In a previous post, we looked briefly at the role of plastics recycling in Mexico City’s waste separation program. In this post, we describe two other developments related to solid waste disposal.
Recycling finally reaches the take-off point in Mexico
Nationwide, it took an entire decade for the plastics recycling rate in Mexico to increase from 10 to 15%. Then, in 2010, as more companies sought part of a potentially very lucrative market, the rate shot up to 17%. Admittedly, though, Mexico still lags far behind the 22% rate boasted by the European Union members in this regard.
Mexican industry generates 3.8 million metric tons of plastic waste a year (36% of it in Mexico City). The nationwide recycling capacity for plastics (geared towards hard plastic or PET) currently stands at only 646,000 metric tons, so there is plenty of room for more companies and recycling plants.
Garbage-powered street lights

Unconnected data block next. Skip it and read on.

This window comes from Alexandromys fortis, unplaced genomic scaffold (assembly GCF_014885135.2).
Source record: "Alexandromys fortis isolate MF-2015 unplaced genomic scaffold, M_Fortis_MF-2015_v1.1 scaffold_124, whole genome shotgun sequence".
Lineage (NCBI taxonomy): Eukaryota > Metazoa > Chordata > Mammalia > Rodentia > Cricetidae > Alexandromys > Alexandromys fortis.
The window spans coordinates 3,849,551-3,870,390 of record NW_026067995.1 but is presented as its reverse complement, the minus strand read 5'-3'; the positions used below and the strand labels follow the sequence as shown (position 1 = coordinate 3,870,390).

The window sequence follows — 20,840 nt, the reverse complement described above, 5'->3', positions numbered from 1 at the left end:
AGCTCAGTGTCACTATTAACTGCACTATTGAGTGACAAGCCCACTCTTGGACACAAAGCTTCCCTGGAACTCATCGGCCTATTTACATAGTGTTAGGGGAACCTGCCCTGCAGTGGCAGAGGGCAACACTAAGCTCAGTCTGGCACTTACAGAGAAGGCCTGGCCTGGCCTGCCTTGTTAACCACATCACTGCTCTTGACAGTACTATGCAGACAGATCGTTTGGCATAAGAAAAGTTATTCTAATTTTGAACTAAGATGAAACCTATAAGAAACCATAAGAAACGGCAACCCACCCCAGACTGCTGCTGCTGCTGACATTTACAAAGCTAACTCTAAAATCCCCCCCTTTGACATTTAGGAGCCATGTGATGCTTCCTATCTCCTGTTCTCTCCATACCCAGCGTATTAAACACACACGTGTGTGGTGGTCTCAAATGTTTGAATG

The World Bank is helping finance a new bio-energy project in Monterrery which will reduce emissions by the equivalent of a million tons of CO2. This is about the same quantity as the annual emissions of 90,000 vehicles, or the amount of CO2 that would be absorbed annually by a forest with an area of 970 hectares.
The project, run by Bioenergía de Nuevo León, uses methane gas given off by decomposing garbage in one of the city’s landfills, in Salinas Victoria, which receives 5000 tons of garbage a day. The power plant’s installed generation capacity of 17mW should be sufficient to supply 90% of the nighttime street lighting in the Monterrey metro area. During the day, power from the project is supplied to the city’s metro system. Any surplus is sold to the Federal Electricity Commission and fed into the national grid.
- What’s in the garbage?
- The disposal of solid wastes in Mexico
- Mexico City updates:“Fines for using non-biodegradable plastic bags” and “Levies on excess garbage”
- Re-using resources in Mexico: One person’s garbage is another man’s island!
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